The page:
View Single Post
Old 8th October 2021, 04:47 AM   #6
Jim McDougall
Arms Historian
 
Jim McDougall's Avatar
 
Join Date: Dec 2004
Location: Route 66
Posts: 8,629
Default

Quote:
Originally Posted by toaster5sqn View Post
Jim, that's an interesting hilt. I notice that the side bars have been lowered to the underside of the pommel to allow better wrist extension in the thrust.

Does anyone know just how early this feature came in? I have heard it referred to as a primarily 19th centaury innovation when British Military Swordsmanship became one discipline encompassing broadsword, spadroon and sabre under a single system as championed by Rowath etc.

Robert
Hi Robert,
Thank you for coming in. I am not sure what you mean about the side bars being lowered , for wrist extension for thrust? I'm afraid I am not aware of any such intention, nor any deliberate adjustment of the guard system for this purpose or other.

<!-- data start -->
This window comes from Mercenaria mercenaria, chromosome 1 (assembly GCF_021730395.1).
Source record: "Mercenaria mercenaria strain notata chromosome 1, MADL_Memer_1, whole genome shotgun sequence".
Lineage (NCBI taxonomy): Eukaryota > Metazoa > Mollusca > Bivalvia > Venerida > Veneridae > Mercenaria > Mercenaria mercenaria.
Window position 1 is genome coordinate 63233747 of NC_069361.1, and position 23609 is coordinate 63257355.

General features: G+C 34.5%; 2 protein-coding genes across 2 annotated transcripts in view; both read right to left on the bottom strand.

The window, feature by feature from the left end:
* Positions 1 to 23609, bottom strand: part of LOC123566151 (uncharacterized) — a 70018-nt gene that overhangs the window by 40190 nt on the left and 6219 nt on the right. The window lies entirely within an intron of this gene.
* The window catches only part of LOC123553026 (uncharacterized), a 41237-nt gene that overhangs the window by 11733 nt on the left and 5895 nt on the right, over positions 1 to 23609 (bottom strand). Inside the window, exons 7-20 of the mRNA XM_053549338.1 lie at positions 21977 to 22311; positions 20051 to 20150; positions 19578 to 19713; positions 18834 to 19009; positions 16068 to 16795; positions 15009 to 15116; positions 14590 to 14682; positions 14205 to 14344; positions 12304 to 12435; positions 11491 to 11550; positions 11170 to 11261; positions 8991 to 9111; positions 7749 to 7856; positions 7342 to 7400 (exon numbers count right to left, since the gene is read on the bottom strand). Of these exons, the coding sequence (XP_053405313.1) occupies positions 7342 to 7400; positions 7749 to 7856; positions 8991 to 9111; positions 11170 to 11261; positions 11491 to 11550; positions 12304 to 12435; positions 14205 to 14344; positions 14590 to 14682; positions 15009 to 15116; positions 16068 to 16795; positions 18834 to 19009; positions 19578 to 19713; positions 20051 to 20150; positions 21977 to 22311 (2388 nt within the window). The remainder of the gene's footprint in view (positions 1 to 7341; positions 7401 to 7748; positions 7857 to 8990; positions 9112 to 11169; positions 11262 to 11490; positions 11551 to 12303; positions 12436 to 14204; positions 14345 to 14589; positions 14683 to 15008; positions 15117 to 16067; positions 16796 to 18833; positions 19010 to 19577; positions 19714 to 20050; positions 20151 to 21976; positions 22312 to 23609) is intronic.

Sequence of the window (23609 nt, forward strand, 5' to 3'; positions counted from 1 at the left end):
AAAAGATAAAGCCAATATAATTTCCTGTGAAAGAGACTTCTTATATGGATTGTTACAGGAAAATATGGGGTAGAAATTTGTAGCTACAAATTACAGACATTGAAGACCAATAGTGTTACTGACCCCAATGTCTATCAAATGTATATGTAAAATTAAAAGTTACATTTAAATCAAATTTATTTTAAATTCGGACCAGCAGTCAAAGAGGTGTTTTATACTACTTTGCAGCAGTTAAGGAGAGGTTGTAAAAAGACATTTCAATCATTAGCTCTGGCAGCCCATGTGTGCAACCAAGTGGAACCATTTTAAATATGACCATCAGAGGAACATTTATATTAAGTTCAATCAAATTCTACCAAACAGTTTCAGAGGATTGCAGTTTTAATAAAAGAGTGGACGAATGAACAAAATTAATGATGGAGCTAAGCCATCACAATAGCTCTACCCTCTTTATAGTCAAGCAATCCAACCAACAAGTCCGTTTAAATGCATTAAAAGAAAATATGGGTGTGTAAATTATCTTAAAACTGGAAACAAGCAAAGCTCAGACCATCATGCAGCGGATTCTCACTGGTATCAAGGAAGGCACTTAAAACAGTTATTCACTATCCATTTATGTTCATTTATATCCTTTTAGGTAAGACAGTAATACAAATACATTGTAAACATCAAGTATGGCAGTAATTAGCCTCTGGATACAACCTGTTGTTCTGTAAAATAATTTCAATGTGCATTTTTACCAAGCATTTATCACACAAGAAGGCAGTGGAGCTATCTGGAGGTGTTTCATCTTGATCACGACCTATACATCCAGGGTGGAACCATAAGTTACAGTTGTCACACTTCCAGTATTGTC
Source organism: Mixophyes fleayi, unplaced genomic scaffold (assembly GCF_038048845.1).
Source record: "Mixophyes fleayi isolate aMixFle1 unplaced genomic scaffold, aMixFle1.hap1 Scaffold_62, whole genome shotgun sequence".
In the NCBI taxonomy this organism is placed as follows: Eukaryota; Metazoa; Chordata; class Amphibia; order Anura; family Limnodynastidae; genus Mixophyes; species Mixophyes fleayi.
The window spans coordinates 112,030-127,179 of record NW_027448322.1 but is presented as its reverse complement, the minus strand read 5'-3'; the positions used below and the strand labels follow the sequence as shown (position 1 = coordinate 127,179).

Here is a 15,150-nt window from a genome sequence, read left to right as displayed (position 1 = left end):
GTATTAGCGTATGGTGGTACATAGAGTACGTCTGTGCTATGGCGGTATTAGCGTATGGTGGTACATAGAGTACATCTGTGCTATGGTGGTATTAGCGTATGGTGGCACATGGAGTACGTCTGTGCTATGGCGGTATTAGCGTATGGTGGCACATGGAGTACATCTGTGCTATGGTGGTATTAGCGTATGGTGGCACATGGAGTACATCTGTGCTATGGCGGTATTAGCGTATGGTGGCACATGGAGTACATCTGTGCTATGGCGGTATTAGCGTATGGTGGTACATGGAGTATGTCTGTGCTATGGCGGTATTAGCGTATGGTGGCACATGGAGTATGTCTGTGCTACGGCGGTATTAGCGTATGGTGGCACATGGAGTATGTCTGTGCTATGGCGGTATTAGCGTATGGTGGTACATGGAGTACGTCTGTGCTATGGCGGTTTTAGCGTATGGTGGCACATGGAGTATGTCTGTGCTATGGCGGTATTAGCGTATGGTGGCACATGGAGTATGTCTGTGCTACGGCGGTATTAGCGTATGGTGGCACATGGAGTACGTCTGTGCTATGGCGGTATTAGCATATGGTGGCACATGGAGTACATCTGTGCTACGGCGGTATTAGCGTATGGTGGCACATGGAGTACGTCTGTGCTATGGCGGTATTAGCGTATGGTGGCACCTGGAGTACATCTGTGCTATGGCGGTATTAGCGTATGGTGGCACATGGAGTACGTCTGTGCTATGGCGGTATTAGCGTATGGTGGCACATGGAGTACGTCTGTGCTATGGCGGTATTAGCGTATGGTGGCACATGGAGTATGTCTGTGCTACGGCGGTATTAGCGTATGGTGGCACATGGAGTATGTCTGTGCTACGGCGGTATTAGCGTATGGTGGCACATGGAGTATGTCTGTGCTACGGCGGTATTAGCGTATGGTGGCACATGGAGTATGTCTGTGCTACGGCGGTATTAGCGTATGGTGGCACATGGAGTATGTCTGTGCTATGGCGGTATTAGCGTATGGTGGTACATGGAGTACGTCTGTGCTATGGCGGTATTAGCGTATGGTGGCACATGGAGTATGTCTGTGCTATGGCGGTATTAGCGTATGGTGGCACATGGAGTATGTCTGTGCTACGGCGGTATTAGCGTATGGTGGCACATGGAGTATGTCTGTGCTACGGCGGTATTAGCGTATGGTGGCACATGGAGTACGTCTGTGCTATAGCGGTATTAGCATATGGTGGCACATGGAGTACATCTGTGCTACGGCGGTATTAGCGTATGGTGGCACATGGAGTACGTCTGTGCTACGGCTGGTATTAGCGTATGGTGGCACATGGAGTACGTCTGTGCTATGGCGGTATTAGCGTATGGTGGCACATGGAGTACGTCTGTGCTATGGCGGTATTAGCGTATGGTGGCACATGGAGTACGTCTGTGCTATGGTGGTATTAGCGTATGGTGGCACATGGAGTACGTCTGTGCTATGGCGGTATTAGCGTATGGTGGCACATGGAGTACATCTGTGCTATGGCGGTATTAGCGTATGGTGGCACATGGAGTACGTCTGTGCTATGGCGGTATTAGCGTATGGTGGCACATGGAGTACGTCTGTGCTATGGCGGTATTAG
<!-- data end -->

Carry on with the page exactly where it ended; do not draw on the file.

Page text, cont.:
It is unclear exactly when these hilts came into use, but we know they were produced in London notably by Jeffries and Drury primarily. These are described by Anthony Darling ("Swords for the Highland Regiments 1757-1784", 1988, p.16)"
stating they represented "...a degeneracy in manufacture". and that,"...the guard is fabricated of thin sheet metal and devoid of line engraving. The triangular perforations are exactly that: triangles".

While most of these seem to be from 1770s, there are possibilities these or forms of them were around earlier. Clearly they sought to follow the 'Glasgow' styling in rudimentary form, and mostly seem destined for fencible and foot regiments, most notably the 42nd Highlanders, "Black Watch".

Most of them were turned in c. 1784 as these regiments ceased the carry of swords.

As I earlier noted, my example and several others I have seen were apparently mounted with M1788 cavalry saber blades.

I am unfamiliar with this 19th century swordsmanship discipline or Rowath, can you elaborate where this data is from?

Returning to hilt features of these 18th century military examples, it seems there were slight variations in certain elements, but none of these as far as I have known are for specific purpose in use of the sword.
Thank you for the interesting observations and for joining us here!

Jim
Jim McDougall is offline   Reply With Quote